– Discovered in seaweed
– Most recent taste “Umani” was based on glutamate
– Interneurons (stay in one place) (there are some projecting glutamate neurons)
Two Major Glutamate Recepters
AMPA <- Na+
NMDA <- Ca2+
- Found in hippocampus,
- Role of releasing neurotransmitters, reforming dendrites.
- It also have cellular properties that too much glutamate will kill this receptor.
both multiple subunits <- ions can flow in
GABA (gamma amino butyric acid)
– Major inhibitory neurotransmitter.
– Receptors have 4-5 subunits that brings in Cl-
— alpha-subunits : modulate so that GABA increases its activity. (there are many different types of alpha-subunits. ex) some childrens don’t have many alpah-subunits and that triggers seizures.
– CNS depressants ex) Zanax, Valium, alcohol.
*CNS drugs are very addictive.
– Neurosteroids : naturally occurring substance that occur more in women.
— beta-subunits : recognize GABA
Cellular Properties of NMDA
1. Excitotoxicity : too much glutamate will kill this cells.
– NMDA antagonist for strokes and head traumas
ex) – Ketamine (special K) : dissociative anesthetics
– Memontime : developed for alzheimer.
2. Plasticity and Learning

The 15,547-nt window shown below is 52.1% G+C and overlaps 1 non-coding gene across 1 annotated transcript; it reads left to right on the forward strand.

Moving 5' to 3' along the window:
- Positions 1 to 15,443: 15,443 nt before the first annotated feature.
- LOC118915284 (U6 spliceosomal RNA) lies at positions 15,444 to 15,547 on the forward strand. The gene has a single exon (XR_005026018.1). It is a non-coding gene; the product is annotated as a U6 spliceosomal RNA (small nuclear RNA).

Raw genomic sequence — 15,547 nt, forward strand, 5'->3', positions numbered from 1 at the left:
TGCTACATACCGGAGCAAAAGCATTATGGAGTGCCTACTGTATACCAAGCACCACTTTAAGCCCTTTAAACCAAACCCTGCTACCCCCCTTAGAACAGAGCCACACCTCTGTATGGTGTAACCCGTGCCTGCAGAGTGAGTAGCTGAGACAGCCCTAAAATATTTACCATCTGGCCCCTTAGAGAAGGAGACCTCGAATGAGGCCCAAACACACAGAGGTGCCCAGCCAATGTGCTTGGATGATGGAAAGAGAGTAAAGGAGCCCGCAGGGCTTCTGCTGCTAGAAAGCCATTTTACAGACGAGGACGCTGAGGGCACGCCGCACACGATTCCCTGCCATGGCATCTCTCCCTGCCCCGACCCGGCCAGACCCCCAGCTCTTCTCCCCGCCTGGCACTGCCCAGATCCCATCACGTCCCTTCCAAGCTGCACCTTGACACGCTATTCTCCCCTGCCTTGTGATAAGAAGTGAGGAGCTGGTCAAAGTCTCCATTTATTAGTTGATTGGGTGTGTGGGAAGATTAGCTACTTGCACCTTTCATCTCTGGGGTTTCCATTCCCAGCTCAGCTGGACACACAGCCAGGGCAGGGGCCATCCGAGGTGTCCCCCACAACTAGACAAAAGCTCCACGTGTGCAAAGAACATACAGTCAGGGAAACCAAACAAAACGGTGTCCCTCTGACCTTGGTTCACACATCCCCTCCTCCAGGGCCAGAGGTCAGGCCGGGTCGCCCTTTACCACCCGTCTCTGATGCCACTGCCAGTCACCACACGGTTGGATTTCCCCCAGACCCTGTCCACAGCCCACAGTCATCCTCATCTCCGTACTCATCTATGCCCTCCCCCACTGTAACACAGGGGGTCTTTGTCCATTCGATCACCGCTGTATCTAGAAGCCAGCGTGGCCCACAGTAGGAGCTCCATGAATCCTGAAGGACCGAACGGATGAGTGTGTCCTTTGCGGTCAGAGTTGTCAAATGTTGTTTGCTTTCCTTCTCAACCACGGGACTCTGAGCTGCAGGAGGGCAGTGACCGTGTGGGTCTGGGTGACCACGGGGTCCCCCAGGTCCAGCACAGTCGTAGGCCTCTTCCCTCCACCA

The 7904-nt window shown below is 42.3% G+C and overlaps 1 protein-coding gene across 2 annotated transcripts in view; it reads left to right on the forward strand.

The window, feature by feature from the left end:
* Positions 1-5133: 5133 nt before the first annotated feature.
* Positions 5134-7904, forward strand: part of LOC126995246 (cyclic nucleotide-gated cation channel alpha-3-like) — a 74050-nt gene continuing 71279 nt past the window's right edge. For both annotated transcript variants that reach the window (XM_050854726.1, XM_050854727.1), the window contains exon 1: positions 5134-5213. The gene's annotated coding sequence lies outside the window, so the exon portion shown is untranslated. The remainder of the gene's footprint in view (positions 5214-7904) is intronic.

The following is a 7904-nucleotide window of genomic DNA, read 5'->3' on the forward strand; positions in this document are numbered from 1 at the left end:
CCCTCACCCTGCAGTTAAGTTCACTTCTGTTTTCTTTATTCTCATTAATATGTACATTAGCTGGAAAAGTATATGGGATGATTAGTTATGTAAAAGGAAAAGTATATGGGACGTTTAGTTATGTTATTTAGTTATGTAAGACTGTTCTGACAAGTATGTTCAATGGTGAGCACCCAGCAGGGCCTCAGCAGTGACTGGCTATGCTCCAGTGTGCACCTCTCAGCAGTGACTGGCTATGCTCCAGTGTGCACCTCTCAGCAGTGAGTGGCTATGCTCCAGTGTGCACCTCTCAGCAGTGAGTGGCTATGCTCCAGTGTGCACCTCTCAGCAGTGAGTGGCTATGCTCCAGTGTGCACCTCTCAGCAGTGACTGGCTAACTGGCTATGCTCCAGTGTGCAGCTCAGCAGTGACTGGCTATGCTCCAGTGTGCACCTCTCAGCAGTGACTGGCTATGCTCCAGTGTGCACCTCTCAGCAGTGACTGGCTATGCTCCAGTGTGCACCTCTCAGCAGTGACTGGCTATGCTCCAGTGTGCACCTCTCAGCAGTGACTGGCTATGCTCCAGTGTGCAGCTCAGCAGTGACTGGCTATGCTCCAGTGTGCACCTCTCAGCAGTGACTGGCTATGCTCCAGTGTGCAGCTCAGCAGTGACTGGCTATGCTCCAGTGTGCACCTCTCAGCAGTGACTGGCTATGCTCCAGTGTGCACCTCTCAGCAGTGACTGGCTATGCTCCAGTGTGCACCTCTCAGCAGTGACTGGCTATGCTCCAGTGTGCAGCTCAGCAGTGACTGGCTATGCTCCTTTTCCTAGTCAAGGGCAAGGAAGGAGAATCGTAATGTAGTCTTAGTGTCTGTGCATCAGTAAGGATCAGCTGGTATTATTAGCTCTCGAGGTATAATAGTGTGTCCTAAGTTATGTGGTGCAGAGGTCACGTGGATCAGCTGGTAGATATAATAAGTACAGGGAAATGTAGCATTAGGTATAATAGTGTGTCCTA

When glutamate fuses with Ca2+, it turns on 1) genes, 2) Nitric Oxide (which diffuses glutamate black to the presynaptic membrane and then release again <- increase glutamate activity), and 3) Dendritic changes.
- Causes Hebbian Synapse and LIP.
- More learning was observed then died early.
*Nootropics : A study focused on increasing learning ability.
Piracetam : A drug that is effective on learning. This drug cannot be taken a lot of dose.
Glutamate Uptake Inhibitor : A drug that was developed for Alzheimer's disease. This causes long them neurotoxicity.
Synthesis and Cycling of Amino Acid Neurotransmitters
1. alpha-ketoglutamate is created in mitochondria in neuron.
2. It becomes glutamate then it is released.
3. glutamate is taken up to the glial cell
4. It breaks down to glutamine
5. glutamine comes out of the glial cell then be taken up to the neuron.
1. glutamine becomes GABA then be released by the neuron.
2. GABA is taken by the neuron then breaks down to glutamate.